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Tips for Helping Your Students Transition Back to Onsite Learning

October 2021 by Tradewind Australia

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Lockdown has lifted across Victoria and with it comes a staggered return to face-to-face learning. It’s a time of high excitement but also high anxiety, as both teachers and students contend with classroom learning in an environment with COVID-19 community transmission.

In light of this, we’ve compiled a range of tips for supporting your students to return to school during COVID-19. We hope you find these helpful as you transition back to the classroom.

1. Prioritise ‘You’

It’s very difficult to support your students if you’re struggling too. Aside from ensuring you’ve covered the basics of good nutrition, exercise and sleep, there are a host of other strategies you can use to adequately manage the emotional labour of teaching.

These include understanding your key stressors and employing techniques to address them when they arise, as well as leaning on your professional network at school when it becomes a little too much. A good cuppa and chat with your favourite colleague never hurts!

2. Communicate Clearly from the Get-Go

In times of transition, clear communication can be a soothing salve. While it’s likely school leadership have shared their return to school roadmap with parents and students, you might like to consider creating a smaller version just for your class.

It could cover the timetable for the initial weeks back, as well as what your plans and goals are for the term. This might help students feel a little more under control knowing what to expect. You could also include reminders about masks, drink bottles, as well as start and finish times and school entry and exit points (particularly if they need to be adapted). This is a good opportunity to manage parent expectations too, carefully explaining the initial class focus will likely be on mental wellbeing, rather than academic achievements.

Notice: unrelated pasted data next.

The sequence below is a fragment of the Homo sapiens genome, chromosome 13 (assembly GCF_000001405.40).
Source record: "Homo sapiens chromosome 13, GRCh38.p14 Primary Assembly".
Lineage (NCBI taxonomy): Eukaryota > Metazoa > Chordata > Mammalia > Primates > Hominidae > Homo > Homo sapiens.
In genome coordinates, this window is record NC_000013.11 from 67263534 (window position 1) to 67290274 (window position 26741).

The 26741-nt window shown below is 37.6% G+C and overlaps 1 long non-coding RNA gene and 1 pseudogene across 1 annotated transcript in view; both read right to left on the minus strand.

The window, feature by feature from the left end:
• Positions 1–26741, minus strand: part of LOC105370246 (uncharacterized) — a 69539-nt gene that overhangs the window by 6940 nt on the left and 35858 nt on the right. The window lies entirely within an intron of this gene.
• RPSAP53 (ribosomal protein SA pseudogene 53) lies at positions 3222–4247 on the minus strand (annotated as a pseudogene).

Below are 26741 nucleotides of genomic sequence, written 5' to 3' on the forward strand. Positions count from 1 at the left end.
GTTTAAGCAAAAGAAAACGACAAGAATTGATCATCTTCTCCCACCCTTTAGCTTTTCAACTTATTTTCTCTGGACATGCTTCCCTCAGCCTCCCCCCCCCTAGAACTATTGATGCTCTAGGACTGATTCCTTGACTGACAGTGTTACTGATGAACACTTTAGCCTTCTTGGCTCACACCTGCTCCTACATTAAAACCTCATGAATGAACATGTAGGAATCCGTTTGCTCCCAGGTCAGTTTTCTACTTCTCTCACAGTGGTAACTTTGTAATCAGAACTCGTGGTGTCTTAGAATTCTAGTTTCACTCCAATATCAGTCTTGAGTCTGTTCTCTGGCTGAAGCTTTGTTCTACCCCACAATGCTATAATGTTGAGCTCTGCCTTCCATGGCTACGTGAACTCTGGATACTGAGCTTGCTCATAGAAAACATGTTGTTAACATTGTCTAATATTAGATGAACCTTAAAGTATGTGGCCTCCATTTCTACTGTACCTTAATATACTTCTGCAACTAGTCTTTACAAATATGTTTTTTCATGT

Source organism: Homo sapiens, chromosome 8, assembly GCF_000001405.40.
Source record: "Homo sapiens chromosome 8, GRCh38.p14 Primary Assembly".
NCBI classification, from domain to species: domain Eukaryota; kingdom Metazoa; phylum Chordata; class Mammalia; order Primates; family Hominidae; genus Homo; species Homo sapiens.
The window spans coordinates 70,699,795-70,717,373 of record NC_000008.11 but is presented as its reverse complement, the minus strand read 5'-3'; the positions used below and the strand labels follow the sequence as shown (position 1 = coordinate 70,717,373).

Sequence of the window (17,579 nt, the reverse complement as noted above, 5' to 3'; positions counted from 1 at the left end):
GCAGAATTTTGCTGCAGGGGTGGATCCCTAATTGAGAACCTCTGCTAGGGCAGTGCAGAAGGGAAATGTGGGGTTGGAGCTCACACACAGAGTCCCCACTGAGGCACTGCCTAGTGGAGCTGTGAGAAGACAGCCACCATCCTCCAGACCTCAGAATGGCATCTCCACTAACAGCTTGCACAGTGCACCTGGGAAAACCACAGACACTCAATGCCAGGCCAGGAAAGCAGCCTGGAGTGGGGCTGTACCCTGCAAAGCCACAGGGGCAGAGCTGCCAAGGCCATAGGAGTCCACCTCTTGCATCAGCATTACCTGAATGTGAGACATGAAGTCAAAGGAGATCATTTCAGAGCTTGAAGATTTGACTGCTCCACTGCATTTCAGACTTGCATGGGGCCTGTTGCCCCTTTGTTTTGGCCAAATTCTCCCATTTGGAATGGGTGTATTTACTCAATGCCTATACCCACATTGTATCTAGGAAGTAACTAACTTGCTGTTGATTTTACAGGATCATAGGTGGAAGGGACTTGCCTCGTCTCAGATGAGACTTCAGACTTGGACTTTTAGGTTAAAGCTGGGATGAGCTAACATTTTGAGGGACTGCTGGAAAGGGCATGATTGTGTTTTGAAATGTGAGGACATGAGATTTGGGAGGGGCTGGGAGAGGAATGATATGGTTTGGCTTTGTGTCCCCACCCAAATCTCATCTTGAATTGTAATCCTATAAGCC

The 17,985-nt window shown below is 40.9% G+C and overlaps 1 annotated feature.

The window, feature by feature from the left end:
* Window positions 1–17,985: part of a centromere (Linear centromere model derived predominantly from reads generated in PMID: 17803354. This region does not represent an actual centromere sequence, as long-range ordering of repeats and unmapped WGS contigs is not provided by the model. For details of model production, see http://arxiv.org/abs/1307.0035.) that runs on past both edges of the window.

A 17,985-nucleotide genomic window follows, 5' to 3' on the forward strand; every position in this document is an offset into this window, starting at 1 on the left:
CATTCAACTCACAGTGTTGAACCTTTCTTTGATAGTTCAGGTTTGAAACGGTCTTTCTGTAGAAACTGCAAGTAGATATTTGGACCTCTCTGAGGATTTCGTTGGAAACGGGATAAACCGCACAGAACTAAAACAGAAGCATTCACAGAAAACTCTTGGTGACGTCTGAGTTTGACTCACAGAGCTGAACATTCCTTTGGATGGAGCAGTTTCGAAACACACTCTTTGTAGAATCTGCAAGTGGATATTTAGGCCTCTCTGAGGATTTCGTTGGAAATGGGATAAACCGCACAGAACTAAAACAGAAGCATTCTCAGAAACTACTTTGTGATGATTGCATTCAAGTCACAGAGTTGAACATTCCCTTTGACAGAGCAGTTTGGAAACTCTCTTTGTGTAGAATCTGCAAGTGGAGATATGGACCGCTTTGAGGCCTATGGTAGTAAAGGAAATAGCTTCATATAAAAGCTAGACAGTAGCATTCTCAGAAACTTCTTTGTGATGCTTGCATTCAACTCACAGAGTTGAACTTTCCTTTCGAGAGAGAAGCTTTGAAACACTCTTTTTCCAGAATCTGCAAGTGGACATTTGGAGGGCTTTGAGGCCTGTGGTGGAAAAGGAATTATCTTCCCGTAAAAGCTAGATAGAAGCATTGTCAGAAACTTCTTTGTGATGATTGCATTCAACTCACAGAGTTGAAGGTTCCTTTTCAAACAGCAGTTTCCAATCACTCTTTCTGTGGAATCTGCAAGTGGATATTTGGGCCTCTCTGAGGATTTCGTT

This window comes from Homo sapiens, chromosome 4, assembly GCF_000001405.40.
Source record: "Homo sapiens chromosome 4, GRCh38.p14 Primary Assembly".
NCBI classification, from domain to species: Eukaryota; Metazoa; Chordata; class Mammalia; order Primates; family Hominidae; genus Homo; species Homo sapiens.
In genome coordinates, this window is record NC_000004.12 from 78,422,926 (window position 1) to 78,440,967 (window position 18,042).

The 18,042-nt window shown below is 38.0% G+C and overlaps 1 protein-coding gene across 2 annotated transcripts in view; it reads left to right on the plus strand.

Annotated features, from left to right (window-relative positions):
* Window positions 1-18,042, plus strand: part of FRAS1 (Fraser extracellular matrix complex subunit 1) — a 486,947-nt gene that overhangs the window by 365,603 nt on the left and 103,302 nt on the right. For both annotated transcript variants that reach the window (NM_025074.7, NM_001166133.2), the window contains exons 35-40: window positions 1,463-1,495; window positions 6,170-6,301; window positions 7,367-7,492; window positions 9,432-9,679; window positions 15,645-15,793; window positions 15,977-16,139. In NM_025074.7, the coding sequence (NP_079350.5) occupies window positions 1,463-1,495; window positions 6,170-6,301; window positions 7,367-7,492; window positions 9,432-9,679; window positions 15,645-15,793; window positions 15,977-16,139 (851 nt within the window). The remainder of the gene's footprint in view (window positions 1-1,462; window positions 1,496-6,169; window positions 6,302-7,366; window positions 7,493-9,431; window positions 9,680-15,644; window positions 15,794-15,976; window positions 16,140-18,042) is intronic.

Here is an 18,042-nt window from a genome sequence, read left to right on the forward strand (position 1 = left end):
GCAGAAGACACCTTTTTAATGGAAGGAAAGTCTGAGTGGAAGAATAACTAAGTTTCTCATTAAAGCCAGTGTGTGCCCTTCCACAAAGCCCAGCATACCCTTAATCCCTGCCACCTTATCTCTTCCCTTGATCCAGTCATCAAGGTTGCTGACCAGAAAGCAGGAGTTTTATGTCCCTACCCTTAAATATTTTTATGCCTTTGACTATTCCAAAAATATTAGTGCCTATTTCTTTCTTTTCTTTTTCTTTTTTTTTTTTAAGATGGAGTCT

3. Include In-class Sessions to Reiterate School Changes

Schools now have a tighter set of COVID-19 safety protocols to follow, ones that will necessitate changes to regular school routines. Familiarising students, particularly those in younger cohorts, with these as early as possible can help alleviate concerns about the ‘new rules’. Cover topics such as changes to spaces at school due to student cap numbers; the fact that elective classes like sport or music run may differently; or that more classes may be held outside.

4. Consider a Re-Orientation Program

For many students, returning to face-to-face learning comes with all the anxiety of the first day of a new school year. Will my friends still be my friends? Will I remember where my classroom/s are? This is where a re-orientation program could be of benefit, similar to the ones you institute in the last few weeks of the year. Try to incorporate fun (and safe) activities to reacquaint classmates.

5. Be Mindful Students’ Routines Have Changed

That first week back after school holidays is a tricky time with students trying to readjust to the school routine. But after an extended period in lockdown and remote schooling, the challenges might be exacerbated.

This is especially the case if your school engaged in asynchronous remote learning. One student may be used to starting their day at 9am, while another began at 12pm. If you’re teaching teens, their body clocks may need an even bigger adjustment period! Factoring in some in-class breaks may help reset those concentrations level.